The Costs to be an Actor
Most everything we choose to do costs money. Runners invest in good running shoes and a watch. Parents of kids who want to participate in an extracurricular activity, such as soccer, have to pay for shin guards and uniforms. Even a fun night of mini-golf costs money for the use of the course and putters. Acting is no exception.
It costs money to be an actor, whether you choose acting as a hobby or a career. The only difference is your intention. Chances are, acting is a hobby for you if your sole intention is to creatively express yourself for the sake of art and emotional freedom without the need or desire to get paid for an acting job. But if you want to make money from your acting skills, then this is a career. Regardless of your reason to be an actor, plan to invest your hard-earned cash and plenty of time.
1. The INITIAL INVESTMENT. This is the basic cost to be an actor. Your costs will include acting classes, workshops and seminars, photo shoots and printing for your headshots, creating and editing your demo reel, annual online casting sites, a personal website and perhaps business cards. Your total costs can easily add up to $2,000 and up (give or take a few hundred bucks), and that’s on the conservative side. Multiply this amount by a minimum of two in Miami, L.A. or New York.
Union membership and dues aren’t factored into my calculation of expenditures, because most beginning local actors don’t need to worry about Union status. Of course, there are always exceptions to this rule. Wardrobe/props also aren’t included in expenditures. There’s absolutely no need to bring props to an audition unless you know for a fact the casting director demands it. As for clothing, use what you already own.
2. THE BIGGEST EXPENSE IS TIME. You’ll need plenty of time to organize and attain your INITIAL INVESTMENT: regularly attend acting classes, schedule photo sessions for headshots, build your experience to create a resume and demo reel, as well as network and market your services.
If you have a “day job”, you’ll have to routinely ask your boss for time off from work (which probably means you won’t get paid for that day) to go to an audition that you may or may not book (you were chosen for the acting job). You might even have to ask for a second and third day off for callbacks (second or third round of auditions) and the booking. It helps if your work schedule is flexible and you have a supportive boss.
Parents, if you have to sign-out your grade-school kid from classes for an audition, a possible callback and a booking, how much school work or how many tests will be missed and have to be made up? Does this put your child at an academic disadvantage? These principles of thought also apply to college students.
And remember, a missed audition is a missed opportunity. It’s part of an actor’s everyday life.
3. TRAVEL. Consider the amount of miles you’ll be driving roundtrip for auditions, agency or production meetings, rehearsals and bookings. If you’re lucky, some may be local trips while many more will be out-of-town. Plan to travel to Orlando, Tampa and Miami for most of your auditions and bookings in FL. Savannah, Atlanta, Tennessee, Louisiana and the Carolinas are also common audition spots.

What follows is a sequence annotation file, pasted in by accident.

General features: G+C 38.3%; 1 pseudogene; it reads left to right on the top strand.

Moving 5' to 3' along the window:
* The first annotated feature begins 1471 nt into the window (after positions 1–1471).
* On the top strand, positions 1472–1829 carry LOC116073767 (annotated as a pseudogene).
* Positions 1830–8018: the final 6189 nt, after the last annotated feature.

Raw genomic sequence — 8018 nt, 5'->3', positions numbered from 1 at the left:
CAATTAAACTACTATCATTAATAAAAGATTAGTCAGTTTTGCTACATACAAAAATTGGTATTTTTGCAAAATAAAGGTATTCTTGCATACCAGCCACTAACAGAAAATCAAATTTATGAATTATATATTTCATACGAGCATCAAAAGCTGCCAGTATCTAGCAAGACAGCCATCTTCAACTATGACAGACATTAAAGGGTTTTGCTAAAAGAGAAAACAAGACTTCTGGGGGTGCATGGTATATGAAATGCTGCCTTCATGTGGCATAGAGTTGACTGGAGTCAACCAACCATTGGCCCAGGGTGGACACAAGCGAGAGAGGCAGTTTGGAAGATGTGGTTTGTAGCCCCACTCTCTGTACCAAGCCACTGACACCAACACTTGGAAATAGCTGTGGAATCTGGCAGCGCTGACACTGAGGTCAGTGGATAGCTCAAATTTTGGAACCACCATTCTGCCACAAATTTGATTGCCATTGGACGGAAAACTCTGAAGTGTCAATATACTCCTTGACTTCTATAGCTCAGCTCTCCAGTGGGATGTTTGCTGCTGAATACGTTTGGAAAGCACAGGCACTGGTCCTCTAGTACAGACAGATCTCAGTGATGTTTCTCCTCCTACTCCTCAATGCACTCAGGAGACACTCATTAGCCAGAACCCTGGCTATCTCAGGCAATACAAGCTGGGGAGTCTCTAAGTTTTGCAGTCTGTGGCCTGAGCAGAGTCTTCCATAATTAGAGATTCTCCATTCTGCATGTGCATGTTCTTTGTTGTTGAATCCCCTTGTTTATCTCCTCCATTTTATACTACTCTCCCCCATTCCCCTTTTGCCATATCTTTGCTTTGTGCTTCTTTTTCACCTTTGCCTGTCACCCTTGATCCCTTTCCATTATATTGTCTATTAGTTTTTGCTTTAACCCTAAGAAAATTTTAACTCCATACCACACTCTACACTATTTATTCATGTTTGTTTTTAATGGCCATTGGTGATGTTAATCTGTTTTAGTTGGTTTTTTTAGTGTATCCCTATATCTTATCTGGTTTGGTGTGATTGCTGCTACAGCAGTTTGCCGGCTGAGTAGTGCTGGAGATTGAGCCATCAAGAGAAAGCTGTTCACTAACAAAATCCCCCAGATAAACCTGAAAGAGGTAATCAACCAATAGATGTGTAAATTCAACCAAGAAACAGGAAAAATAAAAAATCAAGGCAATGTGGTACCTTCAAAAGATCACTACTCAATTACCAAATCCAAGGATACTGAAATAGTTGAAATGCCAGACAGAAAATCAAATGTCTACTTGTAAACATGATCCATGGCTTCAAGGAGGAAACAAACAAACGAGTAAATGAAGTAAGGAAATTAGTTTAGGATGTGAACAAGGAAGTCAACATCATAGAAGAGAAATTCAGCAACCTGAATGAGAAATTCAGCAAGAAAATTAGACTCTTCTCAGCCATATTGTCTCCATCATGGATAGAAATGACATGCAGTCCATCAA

Sometimes, traveling by air is a better choice, but don’t forget ground transportation once you land at your destination. If you’re traveling for an audition, you will not be paid or reimbursed for gas, mileage, airfare or car rental.
4. HOTEL ACCOMMODATIONS. If my out-of-town audition or shoot is early in the morning, I personally prefer to drive or fly the day prior and stay the night at a nearby hotel. Again, if it’s for an audition, I know this will be a personal, out-of-pocket expense. I will not get paid or reimbursed for this cost. If you have friends or family who live in the area, ask if you can stay with them overnight. However, if it’s for a booking, many times (but not always), the client will either pay or reimburse me for my hotel stay.
5. INCIDENTALS such as meals, tolls and parking. During your drive, you may get hungry or thirsty or have to pay for tolls, especially if you’re accessing the FL Turn Pike. I usually bring a large water bottle, a quick and easy meal like grilled chicken plus a baggie filled with snacks such as sliced fruit, nuts or a trail mix, when I travel to Orlando. But if I’m driving down to Tampa or Miami, I usually stop for a meal break. And I always have some cash and lots of quarters in my car.
Many downtown areas charge for parking, even here in Jacksonville. Be prepared to have plenty of quarters to feed the meters. You might want to keep in mind that you can’t ask the casting director in the middle of your audition if you can run out and feed the meter. In Miami, you’ll definitely pay for parking most anywhere (meters accept debit or credit cards), and that includes self-parking at a hotel (about $25/night; valet is about $30/night).
Acting may sound like an expensive hobby or career, but if you consider the start-up costs of your other hobbies or a store-front business, the costs to be an actor isn’t too far-fetched. Find ways to cut costs wisely without sacrificing quality. And most importantly, determine if you are truly ready, willing and able to spend the amount of time necessary to achieve your goals as an actor.